Your Turn: Cultivate better options for historic intersection

The intersection of 11th Street and Massachusetts Street is a Lawrence icon. Postcards, photographs, and civic promotional materials have treated it as the focal point of our city for over a century.

The majestic buildings of the Douglas County Courthouse and the Watkins Museum of History define the character of Lawrence. Its rich cultural, historical, civic and architectural importance are a value to the whole community today and in the future. This cannot be quantified, but it can be destroyed.

The Kansas River and City Hall welcome people to downtown from the north. The corners of 11th Street and Massachusetts Street are the intersection one first encounters after passing through South Park. It frames our downtown from the south. Because of the vital significance of this place as a gateway to our historic downtown, whatever is built on the northeast corner, and whatever business is developed there, must reach a very high standard.

The current proposal for The Hub, student-centered luxury apartments, from Core Spaces, a Chicago developer, does not meet this high standard, nor does it meet the standards set out in two important city documents: Chapter 22 of The Historic Preservation Ordinance-Conservation of Historic Resource Code and the Downtown Design Guidelines. The Historic Resources Commission unanimously denied this project based on these documents. Now facing the appeal of the HRC’s decision by the attorneys for Core Spaces, the City Commission is faced with a pivotal moment in the stewardship of downtown. The commission will have before it a decision that could radically change Lawrence’s most defining and beloved place. And to reject the Historic Resources Commission would set a grave precedent for our city government regarding its commitment to preserving the buildings of our past.

The rallying cry for the Hub proposal is that it brings people downtown. This wish for more residential density downtown is understandable. But the Hub proposal is just too big. The building is too tall, too massive and out of scale with all the surrounding shops and landmark buildings. And it introduces the possibility of 612 students or other residents to a space that is one-third of one downtown block.

This saturated density of people in a small area will create major parking issues. The Hub will have beds for 612 residents but it will only provide 272 parking spaces. Where will possibly 300 cars find spots? The streets in the adjacent East Lawrence neighborhood and the parking lots in the south end of Massachusetts Street already are filled, according to a City Parking Study done in 2017.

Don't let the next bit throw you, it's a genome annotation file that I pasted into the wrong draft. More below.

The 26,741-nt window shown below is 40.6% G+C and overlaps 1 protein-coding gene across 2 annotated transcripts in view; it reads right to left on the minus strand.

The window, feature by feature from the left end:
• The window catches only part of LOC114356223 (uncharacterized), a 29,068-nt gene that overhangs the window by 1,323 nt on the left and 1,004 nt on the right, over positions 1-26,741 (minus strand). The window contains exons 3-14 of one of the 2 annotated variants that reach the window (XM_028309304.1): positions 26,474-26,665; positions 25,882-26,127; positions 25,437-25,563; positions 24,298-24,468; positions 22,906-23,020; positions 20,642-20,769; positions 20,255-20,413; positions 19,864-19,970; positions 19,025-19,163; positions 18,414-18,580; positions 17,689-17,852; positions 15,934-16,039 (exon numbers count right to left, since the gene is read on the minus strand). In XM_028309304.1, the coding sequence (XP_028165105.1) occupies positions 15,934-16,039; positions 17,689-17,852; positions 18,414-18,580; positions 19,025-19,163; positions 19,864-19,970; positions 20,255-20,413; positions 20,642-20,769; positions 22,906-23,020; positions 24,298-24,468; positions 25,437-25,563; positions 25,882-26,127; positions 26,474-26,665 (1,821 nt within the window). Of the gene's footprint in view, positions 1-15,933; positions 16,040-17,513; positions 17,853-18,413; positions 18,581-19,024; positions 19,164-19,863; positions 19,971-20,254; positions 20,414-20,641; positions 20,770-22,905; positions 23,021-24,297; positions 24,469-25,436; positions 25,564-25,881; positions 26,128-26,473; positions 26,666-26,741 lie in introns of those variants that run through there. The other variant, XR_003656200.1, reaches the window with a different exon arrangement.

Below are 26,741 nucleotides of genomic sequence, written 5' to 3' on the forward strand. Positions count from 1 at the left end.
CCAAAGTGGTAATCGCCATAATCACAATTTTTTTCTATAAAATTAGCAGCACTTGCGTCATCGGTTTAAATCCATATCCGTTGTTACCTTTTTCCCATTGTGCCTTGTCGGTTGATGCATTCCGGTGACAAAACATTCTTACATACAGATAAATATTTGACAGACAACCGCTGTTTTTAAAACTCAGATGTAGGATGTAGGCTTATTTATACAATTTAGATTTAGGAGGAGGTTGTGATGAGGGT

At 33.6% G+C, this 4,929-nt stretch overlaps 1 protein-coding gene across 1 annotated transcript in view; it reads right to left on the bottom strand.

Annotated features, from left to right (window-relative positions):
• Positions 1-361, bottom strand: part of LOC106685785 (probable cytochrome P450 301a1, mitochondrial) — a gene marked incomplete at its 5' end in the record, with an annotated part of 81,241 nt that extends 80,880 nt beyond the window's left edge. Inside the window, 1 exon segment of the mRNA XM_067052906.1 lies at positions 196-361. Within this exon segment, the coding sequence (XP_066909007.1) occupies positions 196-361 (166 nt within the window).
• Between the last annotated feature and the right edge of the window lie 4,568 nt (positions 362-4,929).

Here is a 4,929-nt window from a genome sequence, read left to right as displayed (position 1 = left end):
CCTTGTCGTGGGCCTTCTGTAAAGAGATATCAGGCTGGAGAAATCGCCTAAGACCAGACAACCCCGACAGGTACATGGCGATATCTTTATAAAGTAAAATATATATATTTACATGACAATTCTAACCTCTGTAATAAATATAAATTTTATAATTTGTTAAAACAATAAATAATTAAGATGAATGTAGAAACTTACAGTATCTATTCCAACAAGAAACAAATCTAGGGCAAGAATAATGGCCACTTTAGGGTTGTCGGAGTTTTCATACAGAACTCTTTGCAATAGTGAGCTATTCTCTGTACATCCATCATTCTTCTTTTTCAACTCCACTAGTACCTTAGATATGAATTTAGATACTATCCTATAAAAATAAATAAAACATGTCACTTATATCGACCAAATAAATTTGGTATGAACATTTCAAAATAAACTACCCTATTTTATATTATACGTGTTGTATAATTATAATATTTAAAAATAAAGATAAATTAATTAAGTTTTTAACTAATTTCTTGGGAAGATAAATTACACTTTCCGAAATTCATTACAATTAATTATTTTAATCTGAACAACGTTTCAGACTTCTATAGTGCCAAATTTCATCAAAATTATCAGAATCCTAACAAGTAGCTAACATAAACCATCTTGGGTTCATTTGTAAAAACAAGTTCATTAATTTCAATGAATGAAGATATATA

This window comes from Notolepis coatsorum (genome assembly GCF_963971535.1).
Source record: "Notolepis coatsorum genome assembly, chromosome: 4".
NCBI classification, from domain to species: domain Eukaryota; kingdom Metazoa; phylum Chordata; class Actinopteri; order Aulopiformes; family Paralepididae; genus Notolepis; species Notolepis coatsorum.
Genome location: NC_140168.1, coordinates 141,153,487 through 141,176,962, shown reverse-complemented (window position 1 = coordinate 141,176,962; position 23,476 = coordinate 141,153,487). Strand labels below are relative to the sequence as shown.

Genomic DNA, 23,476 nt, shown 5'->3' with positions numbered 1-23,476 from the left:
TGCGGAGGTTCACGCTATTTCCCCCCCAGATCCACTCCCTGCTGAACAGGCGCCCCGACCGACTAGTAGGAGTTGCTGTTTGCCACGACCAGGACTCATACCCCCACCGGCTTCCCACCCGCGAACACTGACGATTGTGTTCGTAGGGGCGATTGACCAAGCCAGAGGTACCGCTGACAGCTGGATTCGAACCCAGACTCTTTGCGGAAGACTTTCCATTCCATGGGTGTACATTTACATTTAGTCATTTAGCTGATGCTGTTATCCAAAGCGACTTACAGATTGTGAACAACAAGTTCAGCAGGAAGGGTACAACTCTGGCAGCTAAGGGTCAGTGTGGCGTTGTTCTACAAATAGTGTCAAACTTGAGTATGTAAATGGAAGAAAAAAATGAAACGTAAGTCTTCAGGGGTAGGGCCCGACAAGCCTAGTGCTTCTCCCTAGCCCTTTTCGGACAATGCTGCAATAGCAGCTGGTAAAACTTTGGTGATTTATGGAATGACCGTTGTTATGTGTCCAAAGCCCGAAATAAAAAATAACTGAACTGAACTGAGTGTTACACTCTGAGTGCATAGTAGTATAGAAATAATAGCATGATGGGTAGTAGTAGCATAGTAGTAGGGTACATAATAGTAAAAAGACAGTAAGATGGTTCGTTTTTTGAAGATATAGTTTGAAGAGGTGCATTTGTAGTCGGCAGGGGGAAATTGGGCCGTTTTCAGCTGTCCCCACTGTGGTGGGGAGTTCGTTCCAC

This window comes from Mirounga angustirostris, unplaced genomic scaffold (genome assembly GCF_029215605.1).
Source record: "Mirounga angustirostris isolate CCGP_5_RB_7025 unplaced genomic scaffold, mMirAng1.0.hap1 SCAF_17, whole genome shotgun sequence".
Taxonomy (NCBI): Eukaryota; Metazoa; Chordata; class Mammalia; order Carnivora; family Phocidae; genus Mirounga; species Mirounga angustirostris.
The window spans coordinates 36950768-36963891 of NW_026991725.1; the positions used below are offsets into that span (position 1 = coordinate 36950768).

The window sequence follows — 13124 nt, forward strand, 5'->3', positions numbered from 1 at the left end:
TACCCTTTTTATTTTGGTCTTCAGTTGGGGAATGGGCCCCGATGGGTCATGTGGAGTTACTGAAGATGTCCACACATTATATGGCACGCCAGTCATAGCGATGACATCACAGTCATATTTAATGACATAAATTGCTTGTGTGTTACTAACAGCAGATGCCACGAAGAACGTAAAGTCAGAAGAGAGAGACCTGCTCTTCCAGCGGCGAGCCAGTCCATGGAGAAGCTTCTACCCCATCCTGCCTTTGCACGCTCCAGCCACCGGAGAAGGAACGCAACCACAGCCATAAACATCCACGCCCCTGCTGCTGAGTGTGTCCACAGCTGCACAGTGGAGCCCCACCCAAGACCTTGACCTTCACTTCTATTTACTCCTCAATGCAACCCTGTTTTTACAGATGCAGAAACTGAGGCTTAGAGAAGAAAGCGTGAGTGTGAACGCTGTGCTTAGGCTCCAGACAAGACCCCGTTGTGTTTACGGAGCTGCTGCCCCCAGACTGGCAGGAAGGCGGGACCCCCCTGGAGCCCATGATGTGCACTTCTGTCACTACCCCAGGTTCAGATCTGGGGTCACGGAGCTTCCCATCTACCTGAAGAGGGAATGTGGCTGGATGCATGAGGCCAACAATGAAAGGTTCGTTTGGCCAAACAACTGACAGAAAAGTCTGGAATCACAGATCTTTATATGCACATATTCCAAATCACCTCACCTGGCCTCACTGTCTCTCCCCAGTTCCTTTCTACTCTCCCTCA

Density is supposed to bring more customers to struggling bricks-and-mortar shops downtown. But will that happen? Yes, the bars and restaurants will probably enjoy the proximity of 600 students, but will the propensity of many to buy almost everything on the internet change? The three new apartment buildings on New Hampshire haven’t increased retail sales so far. As a former retail shop owner downtown for 21 years, I sympathize with the shop owners’ struggle. Many owners are trying various mixes of online and walk-in shopping. Some have successful in-store events, talks, classes and gallery events. These are experiences you can’t get online.

There are many other important reasons to say no to this Hub proposal:

The Hub offering luxury housing designed primarily for students would exacerbate housing inequality and goes against the city’s own study on housing needs.

The Hub would radically change the social and cultural identity of this part of downtown and the East Lawrence neighborhood.

The developer of the Hub, Core Spaces, has a questionable track record in the many college towns where it has built these off-campus apartments. There are lawsuits by residents over shoddy construction, plus complaints about trash, mold and other lax maintenance. Core Spaces has sued or threatened to sue cities that do not allow their development.

The Hub’s 612 residents and the hundreds of cars will change how downtown looks, how it is used and who it is for. We would be wise to be patient and cultivate better options.

As residents of Lawrence and caretakers of our community’s legacy, we must stand up for what makes our city great and encourage our city commissioners to reject this Hub proposal at their meeting at City Hall on Tuesday, May 7. The risks are too great if we mess this up.

— Pat Kehde is the retired co-owner of the Raven Bookstore and a longtime Lawrence resident.


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